Trained Eye


Cold Room in Basement


We recently purchased a home, which has a cold room, and in the cold room the two concrete foundation walls are partially covered with what we believe to be black mold. We are wondering what is the best way to go about removing and preventing the mold from reoccurring? Is this something that I can do myself or should I get a professional to come in? Currently the cold room is not vented to the outside.

Thanks for your help and hope to hear a response from you as soon as possible.


Proper removal and cleaning of the mould on the foundation walls is dependent on the extent of the growth. If there are small to moderate patches of mould in several areas, you may be able to clean it yourself. If the walls are mostly covered, or if there is a heavy growth, professional remediation may be required, but it will be costly.

If you feel that the amount of mould is not too large to handle, the first thing to attempt is simple cleaning. If the mould is dry, the surface of the concrete can be cleaned using non-toxic soap and water, ensuring that you protect yourself with a respirator, rubber gloves and long sleeves. The room should be sealed off with polyethylene sheathing to prevent mould spores from spreading into the house during cleaning. If an externally vented central vac is available in the home, it may be used to suck up excess dirt and spores before removing the plastic sheathing. All clothing worn during cleaning should be removed and washed as soon as possible to avoid contamination of other areas of the home. Once the mould is removed you can take immediate action to stop it from coming back.

The key to preventing reoccurrence of the mould is simple, but you may not like the solution. The answer is to eliminate the cold room. In my experience, and in our climate with several months of the winter heating season, cold rooms in basements are always a bad idea. The lower temperature and limited air movement in these types of rooms are ideal conditions for condensation and moisture build-up, which may promote mould growth. When the warm, heated air in the home hits the cool concrete walls of this area, it will reach its “dew point” and condense on the cold surface. The moisture from this condensation will not dry easily because there is limited ventilation or heat to allow for evaporation. Dirt and dust on the walls will provide a medium for the mould to grow, and the problem begins. If the cold room is returned to the same temperature as the rest of the surrounding area and air circulation is improved, there should be little or no condensation on the walls, no moisture, and no more mould.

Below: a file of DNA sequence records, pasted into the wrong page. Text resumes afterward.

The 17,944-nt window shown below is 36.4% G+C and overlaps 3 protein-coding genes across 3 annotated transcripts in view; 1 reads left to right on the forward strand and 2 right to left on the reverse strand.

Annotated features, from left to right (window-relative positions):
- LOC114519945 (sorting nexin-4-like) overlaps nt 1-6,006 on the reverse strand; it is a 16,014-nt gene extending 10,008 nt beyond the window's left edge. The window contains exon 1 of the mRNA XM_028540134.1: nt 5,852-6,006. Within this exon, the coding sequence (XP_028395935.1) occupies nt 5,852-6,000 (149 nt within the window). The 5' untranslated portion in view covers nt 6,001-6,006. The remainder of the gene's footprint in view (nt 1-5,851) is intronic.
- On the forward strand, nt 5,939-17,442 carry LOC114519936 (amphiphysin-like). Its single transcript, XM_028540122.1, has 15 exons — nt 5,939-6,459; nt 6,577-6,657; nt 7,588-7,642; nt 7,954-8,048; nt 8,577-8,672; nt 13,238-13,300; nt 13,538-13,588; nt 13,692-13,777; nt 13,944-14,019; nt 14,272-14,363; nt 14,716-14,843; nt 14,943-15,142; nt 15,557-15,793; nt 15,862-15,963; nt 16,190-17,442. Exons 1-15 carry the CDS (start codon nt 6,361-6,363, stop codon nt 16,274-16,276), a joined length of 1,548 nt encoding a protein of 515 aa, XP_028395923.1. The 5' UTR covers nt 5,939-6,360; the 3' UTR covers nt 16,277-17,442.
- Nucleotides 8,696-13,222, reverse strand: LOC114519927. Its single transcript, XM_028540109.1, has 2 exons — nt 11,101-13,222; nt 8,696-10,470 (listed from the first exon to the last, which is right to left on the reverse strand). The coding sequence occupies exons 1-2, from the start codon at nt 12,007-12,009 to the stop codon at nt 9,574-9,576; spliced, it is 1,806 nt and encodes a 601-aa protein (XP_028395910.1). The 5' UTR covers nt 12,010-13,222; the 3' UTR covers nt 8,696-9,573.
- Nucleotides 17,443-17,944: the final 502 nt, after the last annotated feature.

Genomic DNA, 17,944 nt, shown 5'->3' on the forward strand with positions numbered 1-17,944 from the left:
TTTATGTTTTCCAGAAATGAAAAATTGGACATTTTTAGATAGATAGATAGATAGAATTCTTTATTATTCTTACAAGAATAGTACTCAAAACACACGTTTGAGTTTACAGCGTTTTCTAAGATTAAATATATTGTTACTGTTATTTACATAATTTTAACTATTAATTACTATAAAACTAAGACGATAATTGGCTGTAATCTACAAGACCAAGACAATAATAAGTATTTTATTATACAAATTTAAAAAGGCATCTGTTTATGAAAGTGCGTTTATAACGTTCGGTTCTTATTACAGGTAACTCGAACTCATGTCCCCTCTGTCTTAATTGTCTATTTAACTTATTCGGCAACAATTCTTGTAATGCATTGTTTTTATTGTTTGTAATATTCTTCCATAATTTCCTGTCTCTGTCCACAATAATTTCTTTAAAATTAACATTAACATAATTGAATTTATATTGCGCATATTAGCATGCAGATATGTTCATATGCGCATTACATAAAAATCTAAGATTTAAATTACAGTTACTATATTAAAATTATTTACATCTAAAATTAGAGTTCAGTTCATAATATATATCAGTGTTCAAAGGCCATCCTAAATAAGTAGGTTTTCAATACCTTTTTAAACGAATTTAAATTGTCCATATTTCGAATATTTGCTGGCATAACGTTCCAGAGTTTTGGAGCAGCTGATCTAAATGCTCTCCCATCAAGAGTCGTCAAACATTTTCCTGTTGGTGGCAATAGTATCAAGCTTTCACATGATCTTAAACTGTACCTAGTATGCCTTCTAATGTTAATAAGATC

As I have stated in several previous articles on this topic over the years, mould requires a few simple items for growth. The two main items are a source of moisture and an organic, cellulose based medium to grow on. Limited air movement also helps, by preventing evaporation. All of these conditions may be present in your cold room, and all can be easily eliminated by opening up this area to the regular heat source and ventilation enjoyed in the rest of the basement. Periodic cleaning or vacuuming of the foundation walls after initial cleanup will also help prevent a source of food for new mould growth by removing dirt and dust accumulated.

Another item to consider after cleaning and opening up of the cold area is proper insulation. Once the mould is removed, either by your self or professionals, insulation of the cool foundation walls and the floor joist cavities above may help prevent condensation and reduce energy consumption. Use of moisture resistant extruded foam insulation may be ideal in this situation. Care must be taken to properly install and caulk the insulation and vapour barrier to prevent air leakage behind. Also the insulation must be covered with drywall or proper sheathing for fire safety.

Although installation of a cold room in the basement may seem like an economical way of providing a storage area for preserves and other items it can lead to serious mould growth, as you have witnessed. Many older homes had cold areas or cellars for vegetable and preserve storage that were not prone to this problem, but they have a fundamental difference. These older basements were very cool, uninsulated spaces with drafty windows and floor joist spaces that allowed adequate air movement and fresh air infiltration to prevent condensation on the foundation walls. When we insulate and seal the rest of the basement, in modern homes, and leave one isolated area cold we are asking for trouble. My recommendation would be to eliminate the cold room, altogether, and purchase an extra, energy efficient refrigerator as a replacement.




P.O. Box 69021
#110-2025 Corydon Ave
Winnipeg, MB
R3P 2G9